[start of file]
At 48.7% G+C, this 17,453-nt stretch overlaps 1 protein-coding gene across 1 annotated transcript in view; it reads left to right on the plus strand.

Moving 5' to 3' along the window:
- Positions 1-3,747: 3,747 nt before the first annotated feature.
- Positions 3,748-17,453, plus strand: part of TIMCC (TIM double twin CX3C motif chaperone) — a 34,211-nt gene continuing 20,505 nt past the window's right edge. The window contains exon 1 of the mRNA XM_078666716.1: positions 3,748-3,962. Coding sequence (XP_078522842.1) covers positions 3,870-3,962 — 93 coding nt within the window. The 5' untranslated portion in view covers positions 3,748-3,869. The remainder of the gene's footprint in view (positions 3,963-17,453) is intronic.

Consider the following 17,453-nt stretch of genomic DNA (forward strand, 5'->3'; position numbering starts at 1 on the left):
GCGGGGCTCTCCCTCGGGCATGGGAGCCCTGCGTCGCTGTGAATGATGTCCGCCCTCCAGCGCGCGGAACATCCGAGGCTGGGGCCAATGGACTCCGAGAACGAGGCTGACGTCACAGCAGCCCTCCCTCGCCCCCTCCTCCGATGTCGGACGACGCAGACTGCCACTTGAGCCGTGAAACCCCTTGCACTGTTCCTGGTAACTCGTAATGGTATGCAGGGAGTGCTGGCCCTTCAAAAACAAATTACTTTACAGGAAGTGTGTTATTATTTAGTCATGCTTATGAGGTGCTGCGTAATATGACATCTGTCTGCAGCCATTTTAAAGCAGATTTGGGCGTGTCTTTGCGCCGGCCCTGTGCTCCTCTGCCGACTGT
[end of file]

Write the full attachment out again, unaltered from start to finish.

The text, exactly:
At 48.7% G+C, this 17,453-nt stretch overlaps 1 protein-coding gene across 1 annotated transcript in view; it reads left to right on the plus strand.

Moving 5' to 3' along the window:
- Positions 1-3,747: 3,747 nt before the first annotated feature.
- Positions 3,748-17,453, plus strand: part of TIMCC (TIM double twin CX3C motif chaperone) — a 34,211-nt gene continuing 20,505 nt past the window's right edge. The window contains exon 1 of the mRNA XM_078666716.1: positions 3,748-3,962. Coding sequence (XP_078522842.1) covers positions 3,870-3,962 — 93 coding nt within the window. The 5' untranslated portion in view covers positions 3,748-3,869. The remainder of the gene's footprint in view (positions 3,963-17,453) is intronic.

Consider the following 17,453-nt stretch of genomic DNA (forward strand, 5'->3'; position numbering starts at 1 on the left):
GCGGGGCTCTCCCTCGGGCATGGGAGCCCTGCGTCGCTGTGAATGATGTCCGCCCTCCAGCGCGCGGAACATCCGAGGCTGGGGCCAATGGACTCCGAGAACGAGGCTGACGTCACAGCAGCCCTCCCTCGCCCCCTCCTCCGATGTCGGACGACGCAGACTGCCACTTGAGCCGTGAAACCCCTTGCACTGTTCCTGGTAACTCGTAATGGTATGCAGGGAGTGCTGGCCCTTCAAAAACAAATTACTTTACAGGAAGTGTGTTATTATTTAGTCATGCTTATGAGGTGCTGCGTAATATGACATCTGTCTGCAGCCATTTTAAAGCAGATTTGGGCGTGTCTTTGCGCCGGCCCTGTGCTCCTCTGCCGACTGT